(Big) Breakfast Wrap: BP/Petronas $1BN in Egypt, Wheat Panic-Buy, Devalue or Not?

BP and Malaysia’s Petronas will invest $1 billion to drill 9 wells for natural gas in Egypt, expected to produce up to 1600 cubic feet of gas daily, reports Al Ahram this morning (Arabic).   Egypt needs to up the ante on exploration at home considering the country’s natural gas shortage, and the consequences of this (i.e., chronic electricity cuts because most power stations are run using natural gas).

Egypt’s state wheat buyer, the General Authority for Supply Commodities (GASC), on Friday set its fourth international wheat tender in three weeks, seeking an unspecified volume for October 11-20 shipment.  Egypt is the biggest net importer of wheat – making drought concerns in Russia a big concern.  Looks like GASC is stockpiling while it can.

Egypt’s first sale of Euro-denominated bonds did better than expected, exceeding the goal set.  This is Egypt’s attempt to diversify its currency reserves and get some different hard cash into its coffers.  It’s already had a go at selling dollar-denominated bonds.

Standard & Poors rating agency says a currency devaluation in Egypt is “likely” if foreign reserve levels don’t increase.

We believe that a managed devaluation could provide some respite for Egypt’s external financing needs. However, in order to smooth the transition to a more flexible exchange rate, tighter fiscal and monetary policies will likely be required.

That’s a few days after President Morsi ruled out a devaluation.  But increasingly, indications are pointing to confusion within the Muslim Brotherhood, where behind the scenes advisors and economic teams have different point of views over whether there should be a devaluation or not.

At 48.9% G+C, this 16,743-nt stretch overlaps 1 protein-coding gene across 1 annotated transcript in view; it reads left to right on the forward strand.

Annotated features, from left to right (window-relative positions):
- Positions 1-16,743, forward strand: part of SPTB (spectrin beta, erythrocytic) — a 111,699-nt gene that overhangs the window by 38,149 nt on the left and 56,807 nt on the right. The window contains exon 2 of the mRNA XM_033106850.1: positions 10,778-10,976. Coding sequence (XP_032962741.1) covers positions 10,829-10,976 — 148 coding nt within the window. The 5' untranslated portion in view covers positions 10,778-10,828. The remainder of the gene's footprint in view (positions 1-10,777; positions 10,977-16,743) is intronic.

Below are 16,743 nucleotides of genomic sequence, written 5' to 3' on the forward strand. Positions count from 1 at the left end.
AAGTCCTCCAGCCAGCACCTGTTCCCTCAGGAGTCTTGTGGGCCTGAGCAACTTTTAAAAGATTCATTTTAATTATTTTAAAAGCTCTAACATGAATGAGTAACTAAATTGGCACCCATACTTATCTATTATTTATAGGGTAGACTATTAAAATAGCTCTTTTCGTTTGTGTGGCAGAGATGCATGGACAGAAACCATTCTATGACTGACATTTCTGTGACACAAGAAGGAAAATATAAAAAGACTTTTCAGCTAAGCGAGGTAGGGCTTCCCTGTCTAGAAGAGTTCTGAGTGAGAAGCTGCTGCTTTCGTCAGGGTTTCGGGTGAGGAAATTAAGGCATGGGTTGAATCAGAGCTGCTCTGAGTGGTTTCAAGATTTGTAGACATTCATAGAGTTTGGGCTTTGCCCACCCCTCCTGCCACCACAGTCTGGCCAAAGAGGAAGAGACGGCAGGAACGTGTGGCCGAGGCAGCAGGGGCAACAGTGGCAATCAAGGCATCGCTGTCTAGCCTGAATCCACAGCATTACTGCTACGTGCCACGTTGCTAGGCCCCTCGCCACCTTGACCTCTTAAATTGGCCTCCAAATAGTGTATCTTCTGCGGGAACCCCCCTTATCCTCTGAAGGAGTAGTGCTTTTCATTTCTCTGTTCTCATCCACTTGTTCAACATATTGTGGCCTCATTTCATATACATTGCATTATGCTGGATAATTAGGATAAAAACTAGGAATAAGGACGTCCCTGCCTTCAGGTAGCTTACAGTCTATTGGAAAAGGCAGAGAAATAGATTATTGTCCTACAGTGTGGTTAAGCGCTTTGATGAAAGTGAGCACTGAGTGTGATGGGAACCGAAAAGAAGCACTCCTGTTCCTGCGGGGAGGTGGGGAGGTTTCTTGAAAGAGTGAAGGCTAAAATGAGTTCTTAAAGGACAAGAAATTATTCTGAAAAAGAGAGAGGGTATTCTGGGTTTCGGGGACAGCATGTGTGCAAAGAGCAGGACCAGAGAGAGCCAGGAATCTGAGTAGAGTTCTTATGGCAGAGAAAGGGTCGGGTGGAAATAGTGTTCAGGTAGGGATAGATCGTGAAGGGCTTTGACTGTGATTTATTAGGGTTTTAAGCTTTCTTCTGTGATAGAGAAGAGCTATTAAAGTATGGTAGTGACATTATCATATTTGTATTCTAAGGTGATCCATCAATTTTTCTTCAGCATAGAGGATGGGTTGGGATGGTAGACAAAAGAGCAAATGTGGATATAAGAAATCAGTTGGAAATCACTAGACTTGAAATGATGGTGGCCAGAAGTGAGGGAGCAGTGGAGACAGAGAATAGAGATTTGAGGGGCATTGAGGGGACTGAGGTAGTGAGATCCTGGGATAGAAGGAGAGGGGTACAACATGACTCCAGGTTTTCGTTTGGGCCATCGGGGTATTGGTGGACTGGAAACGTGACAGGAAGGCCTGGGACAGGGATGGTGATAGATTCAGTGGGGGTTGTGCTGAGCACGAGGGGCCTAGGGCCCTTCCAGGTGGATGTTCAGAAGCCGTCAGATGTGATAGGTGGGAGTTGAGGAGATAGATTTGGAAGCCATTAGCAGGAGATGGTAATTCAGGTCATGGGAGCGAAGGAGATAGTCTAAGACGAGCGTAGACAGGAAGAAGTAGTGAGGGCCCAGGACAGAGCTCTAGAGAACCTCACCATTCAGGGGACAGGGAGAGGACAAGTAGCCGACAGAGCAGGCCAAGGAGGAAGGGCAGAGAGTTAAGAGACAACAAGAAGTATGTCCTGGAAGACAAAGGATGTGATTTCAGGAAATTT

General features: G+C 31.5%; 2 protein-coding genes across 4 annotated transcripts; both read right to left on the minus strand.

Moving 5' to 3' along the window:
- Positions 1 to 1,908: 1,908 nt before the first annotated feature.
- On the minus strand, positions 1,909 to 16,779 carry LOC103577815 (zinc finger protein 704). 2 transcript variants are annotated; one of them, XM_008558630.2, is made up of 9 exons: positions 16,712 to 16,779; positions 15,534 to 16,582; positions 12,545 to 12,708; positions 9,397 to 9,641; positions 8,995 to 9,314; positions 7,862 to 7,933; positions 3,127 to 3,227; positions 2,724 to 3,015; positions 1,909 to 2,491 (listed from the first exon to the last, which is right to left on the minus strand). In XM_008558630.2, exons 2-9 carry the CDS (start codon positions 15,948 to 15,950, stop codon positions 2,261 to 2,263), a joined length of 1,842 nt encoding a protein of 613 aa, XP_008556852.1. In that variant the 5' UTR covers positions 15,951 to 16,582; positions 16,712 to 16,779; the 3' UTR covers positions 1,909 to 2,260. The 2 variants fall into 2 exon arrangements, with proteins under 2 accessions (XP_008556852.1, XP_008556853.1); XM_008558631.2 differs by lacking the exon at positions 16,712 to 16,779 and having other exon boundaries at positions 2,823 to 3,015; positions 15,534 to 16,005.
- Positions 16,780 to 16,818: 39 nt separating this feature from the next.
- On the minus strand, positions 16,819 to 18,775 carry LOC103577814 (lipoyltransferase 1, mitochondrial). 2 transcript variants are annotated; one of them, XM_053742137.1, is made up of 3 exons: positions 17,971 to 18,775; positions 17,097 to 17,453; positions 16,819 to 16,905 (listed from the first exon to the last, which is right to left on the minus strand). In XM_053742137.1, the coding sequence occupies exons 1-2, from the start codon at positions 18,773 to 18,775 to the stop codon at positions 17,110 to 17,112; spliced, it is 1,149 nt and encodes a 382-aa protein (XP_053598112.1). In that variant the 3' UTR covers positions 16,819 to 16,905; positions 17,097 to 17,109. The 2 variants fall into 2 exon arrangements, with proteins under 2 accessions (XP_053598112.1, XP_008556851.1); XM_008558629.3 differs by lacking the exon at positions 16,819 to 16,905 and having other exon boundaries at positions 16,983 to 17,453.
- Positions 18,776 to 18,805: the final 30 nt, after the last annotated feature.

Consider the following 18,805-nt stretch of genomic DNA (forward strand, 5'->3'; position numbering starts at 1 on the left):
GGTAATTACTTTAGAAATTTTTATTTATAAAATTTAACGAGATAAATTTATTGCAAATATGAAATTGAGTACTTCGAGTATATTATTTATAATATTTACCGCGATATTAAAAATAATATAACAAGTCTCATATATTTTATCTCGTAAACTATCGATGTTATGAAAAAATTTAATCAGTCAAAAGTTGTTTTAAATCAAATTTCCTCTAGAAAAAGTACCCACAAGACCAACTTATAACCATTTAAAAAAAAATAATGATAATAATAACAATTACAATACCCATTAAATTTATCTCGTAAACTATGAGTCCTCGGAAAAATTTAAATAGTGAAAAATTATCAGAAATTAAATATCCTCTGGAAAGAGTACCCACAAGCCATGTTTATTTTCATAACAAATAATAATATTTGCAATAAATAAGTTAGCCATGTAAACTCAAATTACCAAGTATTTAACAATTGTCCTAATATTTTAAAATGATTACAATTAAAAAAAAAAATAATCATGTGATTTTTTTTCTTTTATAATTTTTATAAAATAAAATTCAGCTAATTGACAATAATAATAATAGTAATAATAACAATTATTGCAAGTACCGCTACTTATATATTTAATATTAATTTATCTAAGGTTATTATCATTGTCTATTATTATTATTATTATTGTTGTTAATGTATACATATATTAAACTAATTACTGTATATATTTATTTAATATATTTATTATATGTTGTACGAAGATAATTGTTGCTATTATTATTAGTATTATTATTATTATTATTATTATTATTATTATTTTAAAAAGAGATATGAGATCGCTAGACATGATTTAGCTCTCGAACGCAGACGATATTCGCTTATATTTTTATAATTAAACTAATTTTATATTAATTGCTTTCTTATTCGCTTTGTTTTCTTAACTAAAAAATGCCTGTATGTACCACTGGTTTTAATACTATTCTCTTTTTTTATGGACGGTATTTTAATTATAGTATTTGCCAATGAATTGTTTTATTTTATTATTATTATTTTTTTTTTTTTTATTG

EFG Hermes to hold second shareholder meeting September 16 to review the proposed creation of an investment bank with Qatar’s QInvest, after the deal failed to get regulatory approval in Egypt.

Ampal-American Israel Corp filed for Chapter 11 bankruptcy protection as it faces deepening financial troubles in the wake of a halt to natural gas supplies to Israel from Egypt.   But despite the current worries over natural gas in Israel, new discoveries and vast wells point to no problem with Israel’s energy needs, as the FT’s Tobias Buck explains in this great report, “Field of Dreams”.

Qatar’s Rasgas has found a virus in its office computer network, the world’s second-biggest liquefied natural gas exporter said, just two weeks after the world’s biggest oil producer in neighbouring Saudi Arabia was hacked into.   It begs the question (again), how do these behemoth companies get away with such poor infrastructure?

Glencore’s attempt to form the world’s fourth-largest mining conglomerate by acquiring Xstrata edged closer to collapse after sovereign wealth fund Qatar Holding said it would vote against a deal at the current offer price.

South Sudan could take 6 months to resume oil output.  That’s not a surprise considering landlocked South Sudan, which seceded from Sudan last year, shut down its production of roughly 350,000 barrels per day in January and tensions are still running high.

Libya’s biggest oil refinery restarts after war closure.




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